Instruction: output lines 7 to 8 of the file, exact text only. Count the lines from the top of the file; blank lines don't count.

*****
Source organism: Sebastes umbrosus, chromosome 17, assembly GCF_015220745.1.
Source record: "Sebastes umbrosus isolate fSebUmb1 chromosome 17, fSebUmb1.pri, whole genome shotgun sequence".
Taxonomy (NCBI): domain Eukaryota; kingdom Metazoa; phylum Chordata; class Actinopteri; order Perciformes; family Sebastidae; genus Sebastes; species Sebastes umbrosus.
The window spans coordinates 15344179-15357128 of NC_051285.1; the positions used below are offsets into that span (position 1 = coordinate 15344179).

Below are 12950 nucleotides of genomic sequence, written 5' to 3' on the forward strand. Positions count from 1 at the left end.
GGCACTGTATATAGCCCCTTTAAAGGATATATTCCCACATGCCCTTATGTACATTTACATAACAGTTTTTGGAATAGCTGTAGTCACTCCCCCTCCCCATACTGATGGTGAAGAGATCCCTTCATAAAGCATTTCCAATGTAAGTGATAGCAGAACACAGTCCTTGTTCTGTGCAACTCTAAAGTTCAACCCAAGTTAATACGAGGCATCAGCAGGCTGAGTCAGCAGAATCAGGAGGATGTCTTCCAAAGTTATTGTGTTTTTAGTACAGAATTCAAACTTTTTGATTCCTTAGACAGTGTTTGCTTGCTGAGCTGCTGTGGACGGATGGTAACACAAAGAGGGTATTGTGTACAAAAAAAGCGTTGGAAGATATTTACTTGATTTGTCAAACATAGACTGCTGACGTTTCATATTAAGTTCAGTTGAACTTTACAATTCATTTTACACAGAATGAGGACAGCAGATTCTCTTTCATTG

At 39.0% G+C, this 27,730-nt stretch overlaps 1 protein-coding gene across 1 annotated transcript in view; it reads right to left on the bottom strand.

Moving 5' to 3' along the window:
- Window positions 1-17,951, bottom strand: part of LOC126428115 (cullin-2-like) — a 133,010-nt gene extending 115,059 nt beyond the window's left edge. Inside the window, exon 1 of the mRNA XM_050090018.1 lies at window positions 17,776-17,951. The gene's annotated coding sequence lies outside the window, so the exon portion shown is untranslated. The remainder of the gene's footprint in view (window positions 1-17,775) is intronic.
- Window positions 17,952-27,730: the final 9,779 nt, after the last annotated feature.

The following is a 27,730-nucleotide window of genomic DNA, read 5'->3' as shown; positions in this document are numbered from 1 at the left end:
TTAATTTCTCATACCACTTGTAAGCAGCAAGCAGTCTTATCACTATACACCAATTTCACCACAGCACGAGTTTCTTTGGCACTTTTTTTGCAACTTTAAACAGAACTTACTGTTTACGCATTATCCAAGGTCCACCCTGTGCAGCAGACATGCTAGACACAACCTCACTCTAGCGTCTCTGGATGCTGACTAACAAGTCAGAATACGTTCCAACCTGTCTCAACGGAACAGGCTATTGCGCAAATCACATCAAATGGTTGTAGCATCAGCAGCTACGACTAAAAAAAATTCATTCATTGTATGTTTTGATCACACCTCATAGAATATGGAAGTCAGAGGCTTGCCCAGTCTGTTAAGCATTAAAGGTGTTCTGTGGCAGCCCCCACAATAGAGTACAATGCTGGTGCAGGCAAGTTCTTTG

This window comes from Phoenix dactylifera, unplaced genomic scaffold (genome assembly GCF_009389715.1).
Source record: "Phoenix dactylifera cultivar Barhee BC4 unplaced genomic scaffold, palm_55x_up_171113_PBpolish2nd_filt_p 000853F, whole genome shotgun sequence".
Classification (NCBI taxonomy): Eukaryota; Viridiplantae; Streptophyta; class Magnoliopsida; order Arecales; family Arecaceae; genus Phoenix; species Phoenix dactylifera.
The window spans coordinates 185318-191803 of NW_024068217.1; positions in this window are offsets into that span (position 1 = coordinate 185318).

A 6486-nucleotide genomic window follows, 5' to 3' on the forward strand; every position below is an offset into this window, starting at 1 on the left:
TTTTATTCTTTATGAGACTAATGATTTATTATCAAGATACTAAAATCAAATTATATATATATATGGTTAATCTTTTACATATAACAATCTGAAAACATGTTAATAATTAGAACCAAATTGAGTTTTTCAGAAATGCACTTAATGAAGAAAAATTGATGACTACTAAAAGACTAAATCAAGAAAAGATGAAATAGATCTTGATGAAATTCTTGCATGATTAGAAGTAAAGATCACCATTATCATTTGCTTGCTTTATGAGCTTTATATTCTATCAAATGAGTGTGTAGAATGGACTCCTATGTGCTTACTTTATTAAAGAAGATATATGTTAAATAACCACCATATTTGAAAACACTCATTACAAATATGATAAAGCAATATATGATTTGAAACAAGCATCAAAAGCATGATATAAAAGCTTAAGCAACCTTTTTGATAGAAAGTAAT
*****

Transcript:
At 39.0% G+C, this 27,730-nt stretch overlaps 1 protein-coding gene across 1 annotated transcript in view; it reads right to left on the bottom strand.

Moving 5' to 3' along the window: